The Year Was 1955 - Router Forums
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post #1 of 24 (permalink) Old 02-04-2019, 05:19 PM Thread Starter
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Default The Year Was 1955

The Year Was 1955








Did you hear the post office is thinking about charging 4 cents just
to mail a letter?




If they raise the minimum wage to $1.00, nobody will be able to hire
outside help at the store.




When I first started driving, who would have thought gas would someday
cost 25 cents a gallon? Guess we'd be better off leaving the car in the
garage.




I'm afraid to send my kids to the movies any more. Ever since they
let Clark Gable get by with saying DAMN in GONE WITH THE WIND, it seems
every new movie has either HELL or DAMN in it.


I read the other day where some scientist thinks it's possible to put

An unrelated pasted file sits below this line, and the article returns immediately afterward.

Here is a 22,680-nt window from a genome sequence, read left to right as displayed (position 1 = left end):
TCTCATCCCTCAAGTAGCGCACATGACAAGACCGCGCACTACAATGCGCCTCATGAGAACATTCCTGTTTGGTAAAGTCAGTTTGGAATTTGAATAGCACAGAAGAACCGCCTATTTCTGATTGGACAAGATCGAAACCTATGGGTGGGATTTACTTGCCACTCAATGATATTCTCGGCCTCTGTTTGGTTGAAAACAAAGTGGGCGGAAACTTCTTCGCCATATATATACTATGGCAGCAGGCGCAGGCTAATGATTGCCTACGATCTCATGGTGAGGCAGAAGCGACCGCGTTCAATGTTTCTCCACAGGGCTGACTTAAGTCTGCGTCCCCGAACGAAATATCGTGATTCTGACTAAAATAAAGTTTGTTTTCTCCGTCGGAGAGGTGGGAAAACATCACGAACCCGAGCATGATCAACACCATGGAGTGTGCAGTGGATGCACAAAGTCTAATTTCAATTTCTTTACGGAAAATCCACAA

a man on the moon by the end of the century. They even
have some fellows they call astronauts preparing for it down in Texas.


Did you see where some baseball player just signed a contract for
$50,000 a year just to play ball? It wouldn't surprise me if
someday they'll be making more than the President.




never thought I'd see the day all our kitchen appliances would be
electric. They're even making electric typewriters now.




It's too bad things are so tough nowadays. I see where a few married
women are having to work to make ends meet.




It won't be long before young couples are going to have to hire
someone to watch their kids so they can both work.




I'm afraid the Volkswagen car is going to open the door to a whole lot
of foreign business.




Thank goodness I won't live to see the day when the Government takes
half our income in taxes. I sometimes wonder if we are electing the best
people to government.





The fast food restaurant is convenient for a quick meal, but I
seriously doubt they will ever catch on.